60/60 Review #12: Brazil.

Note: For reference, there are apparently 2-3 versions of this film. I caught the longest version, which was about 2 and a half hours long.


I knew going into this movie that it was a strange dystopian film. But that's about all I knew. But when I fell asleep for about fifteen minutes (tiredness, not boredom) and woke up to see a guy in a suit of armor with wings running from zombie-esque creatures and fighting a giant samurai, I was really like... WTF? Of course, I rewound it and caught what I missed and then finished the movie. But still, overall, the movie is a total mindfuck.

For those that don't know, Sam Lowry (Jonathan Pryce) works for a world-running corporation that, due to a clerical error, makes a mistake and takes away (and eventually kills) the wrong man. Who they meant to take was Tuttle (Robert De Niro), one of many terrorists who fight against the oppressive government. Sam must also deal with his overbearing mother (Katherine Helmond), who is getting a major reconstructive facial surgery from her doctor (Jim Broadbent). He also has to deal with other people who work for said corporation, like his boss (Ian Holm), a couple workers (including Bob Hoskins), and a friend named Jack (Michael Palin). Sam ends up in the middle of a conspiracy when he sees a woman of his dreams (literally) named Jill (Kim Greist) and tries to figure out who she is.

That's the sanest way to describe this movie. Visually, it's fantastic. The basic visual style alone looks much more modern and clearer, especially considering this was made in the 80s. But then there's all the special stuff, like all the set designs and the fantasy sequences where Sam imagines himself flying and all sorts of things happen. It's a wonderful film to look at.

It's also pretty funny. Most of its entertainment comes from some wacky comedy. The characters can be a hoot and are written well. And the actors do well to show this. Though the whole thing isn't a comedy. One of the strange things about the film is its inconstant tonal shifts. Sometimes its funny, sometimes absurd, sometimes dead serious, sometimes freaky... it just depends on how it feels at the moment.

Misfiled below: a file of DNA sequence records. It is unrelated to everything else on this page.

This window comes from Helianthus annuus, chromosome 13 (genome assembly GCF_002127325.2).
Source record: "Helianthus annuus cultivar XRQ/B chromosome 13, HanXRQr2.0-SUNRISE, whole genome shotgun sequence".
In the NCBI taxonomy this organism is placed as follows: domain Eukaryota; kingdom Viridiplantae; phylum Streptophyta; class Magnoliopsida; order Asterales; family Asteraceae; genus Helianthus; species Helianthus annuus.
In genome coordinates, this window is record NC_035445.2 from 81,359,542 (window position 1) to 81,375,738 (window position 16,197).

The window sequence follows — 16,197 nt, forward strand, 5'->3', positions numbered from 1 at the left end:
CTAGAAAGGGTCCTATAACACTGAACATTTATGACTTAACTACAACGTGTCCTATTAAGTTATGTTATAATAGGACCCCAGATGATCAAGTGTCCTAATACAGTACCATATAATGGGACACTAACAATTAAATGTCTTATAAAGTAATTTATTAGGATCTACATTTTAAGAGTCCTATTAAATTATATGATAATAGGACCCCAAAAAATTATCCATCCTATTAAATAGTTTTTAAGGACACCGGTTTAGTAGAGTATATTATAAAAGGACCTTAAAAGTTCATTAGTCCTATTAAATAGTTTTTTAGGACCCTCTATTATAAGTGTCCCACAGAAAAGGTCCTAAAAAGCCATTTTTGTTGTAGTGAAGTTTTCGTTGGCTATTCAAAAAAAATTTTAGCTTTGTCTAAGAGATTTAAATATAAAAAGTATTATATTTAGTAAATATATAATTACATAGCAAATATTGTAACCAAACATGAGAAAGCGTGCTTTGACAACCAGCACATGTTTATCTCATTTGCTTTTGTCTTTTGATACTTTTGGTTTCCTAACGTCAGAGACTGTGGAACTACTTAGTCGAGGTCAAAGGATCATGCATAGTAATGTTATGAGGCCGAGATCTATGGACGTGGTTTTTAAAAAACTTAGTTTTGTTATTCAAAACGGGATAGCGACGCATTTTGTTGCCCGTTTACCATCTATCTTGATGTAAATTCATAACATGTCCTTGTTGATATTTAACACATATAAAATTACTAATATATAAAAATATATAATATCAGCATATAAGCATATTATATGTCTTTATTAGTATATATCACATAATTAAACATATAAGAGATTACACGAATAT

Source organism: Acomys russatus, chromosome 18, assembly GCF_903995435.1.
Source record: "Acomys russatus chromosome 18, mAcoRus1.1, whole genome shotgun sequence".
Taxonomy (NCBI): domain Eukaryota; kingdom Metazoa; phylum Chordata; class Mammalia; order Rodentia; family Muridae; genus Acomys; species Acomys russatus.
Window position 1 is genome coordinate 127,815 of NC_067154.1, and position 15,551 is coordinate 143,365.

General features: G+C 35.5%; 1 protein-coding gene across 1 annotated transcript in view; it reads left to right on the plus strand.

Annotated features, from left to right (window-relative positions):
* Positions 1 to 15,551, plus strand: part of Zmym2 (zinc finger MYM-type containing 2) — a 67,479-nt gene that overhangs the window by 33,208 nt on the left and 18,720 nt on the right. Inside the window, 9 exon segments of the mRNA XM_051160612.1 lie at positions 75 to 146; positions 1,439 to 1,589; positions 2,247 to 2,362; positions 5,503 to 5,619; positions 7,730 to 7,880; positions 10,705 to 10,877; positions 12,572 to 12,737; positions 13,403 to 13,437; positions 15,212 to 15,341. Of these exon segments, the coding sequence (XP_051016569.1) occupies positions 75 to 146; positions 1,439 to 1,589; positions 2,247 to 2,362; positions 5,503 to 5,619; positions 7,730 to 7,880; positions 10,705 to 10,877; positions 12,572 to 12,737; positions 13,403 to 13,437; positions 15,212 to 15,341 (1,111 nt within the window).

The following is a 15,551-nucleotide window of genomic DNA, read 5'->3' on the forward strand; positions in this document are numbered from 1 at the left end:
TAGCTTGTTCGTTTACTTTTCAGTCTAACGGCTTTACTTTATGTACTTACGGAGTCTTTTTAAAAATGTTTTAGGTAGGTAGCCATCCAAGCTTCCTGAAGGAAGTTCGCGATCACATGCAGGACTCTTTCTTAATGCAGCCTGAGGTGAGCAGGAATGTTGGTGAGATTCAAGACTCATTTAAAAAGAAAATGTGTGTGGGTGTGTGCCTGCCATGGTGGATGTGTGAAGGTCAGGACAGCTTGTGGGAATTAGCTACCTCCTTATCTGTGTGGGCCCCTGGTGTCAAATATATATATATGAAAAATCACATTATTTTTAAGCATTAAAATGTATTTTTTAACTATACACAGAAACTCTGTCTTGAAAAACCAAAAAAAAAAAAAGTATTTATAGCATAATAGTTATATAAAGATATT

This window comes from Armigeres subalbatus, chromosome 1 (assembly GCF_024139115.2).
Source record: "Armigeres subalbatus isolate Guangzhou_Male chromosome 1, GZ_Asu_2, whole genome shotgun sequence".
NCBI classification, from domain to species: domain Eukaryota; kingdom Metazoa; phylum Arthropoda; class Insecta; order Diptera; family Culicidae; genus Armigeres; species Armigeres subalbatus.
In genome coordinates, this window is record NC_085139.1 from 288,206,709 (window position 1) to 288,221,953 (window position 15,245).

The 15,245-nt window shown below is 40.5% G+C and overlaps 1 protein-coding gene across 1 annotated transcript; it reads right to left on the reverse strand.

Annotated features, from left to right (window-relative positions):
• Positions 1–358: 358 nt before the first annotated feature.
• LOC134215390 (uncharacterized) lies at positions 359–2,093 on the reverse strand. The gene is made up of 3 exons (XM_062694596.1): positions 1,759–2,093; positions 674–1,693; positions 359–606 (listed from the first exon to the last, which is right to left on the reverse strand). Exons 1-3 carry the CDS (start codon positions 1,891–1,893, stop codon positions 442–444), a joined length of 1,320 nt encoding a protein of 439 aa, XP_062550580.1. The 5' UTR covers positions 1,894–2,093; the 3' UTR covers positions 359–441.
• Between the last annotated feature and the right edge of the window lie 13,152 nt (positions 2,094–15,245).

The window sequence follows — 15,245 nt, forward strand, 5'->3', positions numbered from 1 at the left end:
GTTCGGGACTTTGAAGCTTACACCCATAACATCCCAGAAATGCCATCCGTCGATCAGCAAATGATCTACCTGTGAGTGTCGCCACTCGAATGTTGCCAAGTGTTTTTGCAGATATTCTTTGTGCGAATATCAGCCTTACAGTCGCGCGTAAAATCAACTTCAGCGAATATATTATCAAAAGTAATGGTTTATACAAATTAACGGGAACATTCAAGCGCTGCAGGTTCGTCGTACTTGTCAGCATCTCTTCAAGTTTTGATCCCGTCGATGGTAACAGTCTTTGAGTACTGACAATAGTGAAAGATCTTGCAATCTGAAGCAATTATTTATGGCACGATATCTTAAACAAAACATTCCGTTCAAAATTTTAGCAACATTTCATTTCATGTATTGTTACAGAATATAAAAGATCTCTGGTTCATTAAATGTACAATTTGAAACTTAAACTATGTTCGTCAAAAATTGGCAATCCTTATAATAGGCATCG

I don't necessarily have any major issues with the film. A lot of people complain that the movie takes forever to go anywhere and they get bored. I can honestly say I wasn't really ever bored with it, and it didn't bother me that it didn't seem to go anywhere at first (OK, so the first 30-45 minutes or so did drag at times, but it didn't bug me too bad). I can't even say that the movie eventually went off the rails; the movie was never on the rails. It's just insane through and through.

I honestly don't know how to review this movie. It's... too strange. I think I liked it. I know I didn't dislike it. It's been a day since I've watched it, and I still can't wrap my head around it. I know everything was metaphorical and/or allegorical and whatnot... but yeah. I really have nothing else I can say. So I guess I'll just leave it at that. It's an entertaining and well made yet thoroughly bizarre film.


(P.S. That wraps up "Foreign" Month. Tune in next week when I transition into "Comedy" month with my transitional film, Kentucky Fried Movie.)


  1. Yup, sounds like a Gilliam flick.

    I really need to watch this again...it's been too long.

    As for you, just watch it again in 6 months or a year...then again a year later. I'm sure it'll all make sense eventually. Or not. But it'll still be fun.

  2. Embrace the absurdity! Embrace it! I didn't think it was that confusing. It deals heavy in dream logic and dabbles in mythology, but I felt there were some interesting ideological connections Gilliam was making throughout the film.

    Then again, I thought Tron: Legacy had a deep message..

  3. This movie reminds of a Vonnegut novel. It too has slap stick-y comedy moments but the comedy adds to the dystopia not detracts in my viewing. It's horrible to have the world run by nazis, but to have the world run by INCOMPETENT nazis is even worse.

    Lazarus Lupin
    art and review


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